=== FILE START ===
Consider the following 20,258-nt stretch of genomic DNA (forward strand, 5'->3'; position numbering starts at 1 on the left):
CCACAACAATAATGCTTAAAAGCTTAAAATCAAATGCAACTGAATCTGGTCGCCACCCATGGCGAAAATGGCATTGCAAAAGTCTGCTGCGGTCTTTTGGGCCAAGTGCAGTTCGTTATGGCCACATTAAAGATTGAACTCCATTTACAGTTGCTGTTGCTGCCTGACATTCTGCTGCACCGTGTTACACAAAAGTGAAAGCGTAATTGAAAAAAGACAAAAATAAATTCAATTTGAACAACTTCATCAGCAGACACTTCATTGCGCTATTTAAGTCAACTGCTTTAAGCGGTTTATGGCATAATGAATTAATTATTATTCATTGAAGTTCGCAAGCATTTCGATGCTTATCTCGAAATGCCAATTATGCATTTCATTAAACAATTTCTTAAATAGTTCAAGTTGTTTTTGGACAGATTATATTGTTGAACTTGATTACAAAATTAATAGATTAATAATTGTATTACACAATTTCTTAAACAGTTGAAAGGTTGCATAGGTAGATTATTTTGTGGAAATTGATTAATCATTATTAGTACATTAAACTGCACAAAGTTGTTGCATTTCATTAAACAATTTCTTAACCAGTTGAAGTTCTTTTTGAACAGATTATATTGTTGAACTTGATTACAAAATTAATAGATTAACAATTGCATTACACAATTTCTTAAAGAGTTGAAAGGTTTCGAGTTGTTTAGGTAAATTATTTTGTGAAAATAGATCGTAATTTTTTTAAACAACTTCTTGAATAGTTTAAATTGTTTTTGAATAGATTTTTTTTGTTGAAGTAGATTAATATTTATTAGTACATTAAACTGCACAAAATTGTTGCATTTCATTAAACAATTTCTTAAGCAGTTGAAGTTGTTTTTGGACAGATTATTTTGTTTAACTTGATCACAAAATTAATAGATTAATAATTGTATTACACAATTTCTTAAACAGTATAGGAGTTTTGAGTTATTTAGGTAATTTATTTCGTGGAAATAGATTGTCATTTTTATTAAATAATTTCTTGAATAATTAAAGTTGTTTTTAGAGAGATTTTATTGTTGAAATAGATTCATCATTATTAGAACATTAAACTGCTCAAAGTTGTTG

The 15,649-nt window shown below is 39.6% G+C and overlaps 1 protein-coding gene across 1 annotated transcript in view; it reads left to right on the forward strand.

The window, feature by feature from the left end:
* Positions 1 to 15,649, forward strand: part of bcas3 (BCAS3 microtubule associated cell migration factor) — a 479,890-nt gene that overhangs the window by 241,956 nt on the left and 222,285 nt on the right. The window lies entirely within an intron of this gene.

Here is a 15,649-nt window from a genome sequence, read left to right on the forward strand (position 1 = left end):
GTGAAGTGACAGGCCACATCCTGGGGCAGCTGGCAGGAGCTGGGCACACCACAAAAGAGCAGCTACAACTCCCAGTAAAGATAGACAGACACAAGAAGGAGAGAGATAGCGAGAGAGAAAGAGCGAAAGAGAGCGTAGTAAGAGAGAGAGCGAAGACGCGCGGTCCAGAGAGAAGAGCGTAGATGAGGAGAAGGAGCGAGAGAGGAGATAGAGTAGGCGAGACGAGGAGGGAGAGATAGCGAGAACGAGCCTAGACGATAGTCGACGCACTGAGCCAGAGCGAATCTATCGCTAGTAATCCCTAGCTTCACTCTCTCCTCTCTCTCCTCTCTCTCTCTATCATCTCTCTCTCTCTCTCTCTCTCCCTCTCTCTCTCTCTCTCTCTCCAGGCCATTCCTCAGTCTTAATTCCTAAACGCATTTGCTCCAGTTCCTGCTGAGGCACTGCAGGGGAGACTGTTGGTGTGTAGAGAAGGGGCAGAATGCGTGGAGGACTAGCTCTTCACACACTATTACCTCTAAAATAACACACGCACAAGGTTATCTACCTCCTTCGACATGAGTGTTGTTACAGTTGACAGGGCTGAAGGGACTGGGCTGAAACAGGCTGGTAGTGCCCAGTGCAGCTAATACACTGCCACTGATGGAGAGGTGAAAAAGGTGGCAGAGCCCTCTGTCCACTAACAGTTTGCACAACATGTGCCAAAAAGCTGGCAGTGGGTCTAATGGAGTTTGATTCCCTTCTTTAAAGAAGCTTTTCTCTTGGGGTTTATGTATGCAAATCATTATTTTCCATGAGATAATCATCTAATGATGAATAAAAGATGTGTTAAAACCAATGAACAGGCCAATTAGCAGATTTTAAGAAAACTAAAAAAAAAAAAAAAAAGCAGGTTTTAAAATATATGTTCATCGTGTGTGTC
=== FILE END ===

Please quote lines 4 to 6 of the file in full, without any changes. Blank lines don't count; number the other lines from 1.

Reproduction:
The window, feature by feature from the left end:
* Positions 1 to 15,649, forward strand: part of bcas3 (BCAS3 microtubule associated cell migration factor) — a 479,890-nt gene that overhangs the window by 241,956 nt on the left and 222,285 nt on the right. The window lies entirely within an intron of this gene.

Here is a 15,649-nt window from a genome sequence, read left to right on the forward strand (position 1 = left end):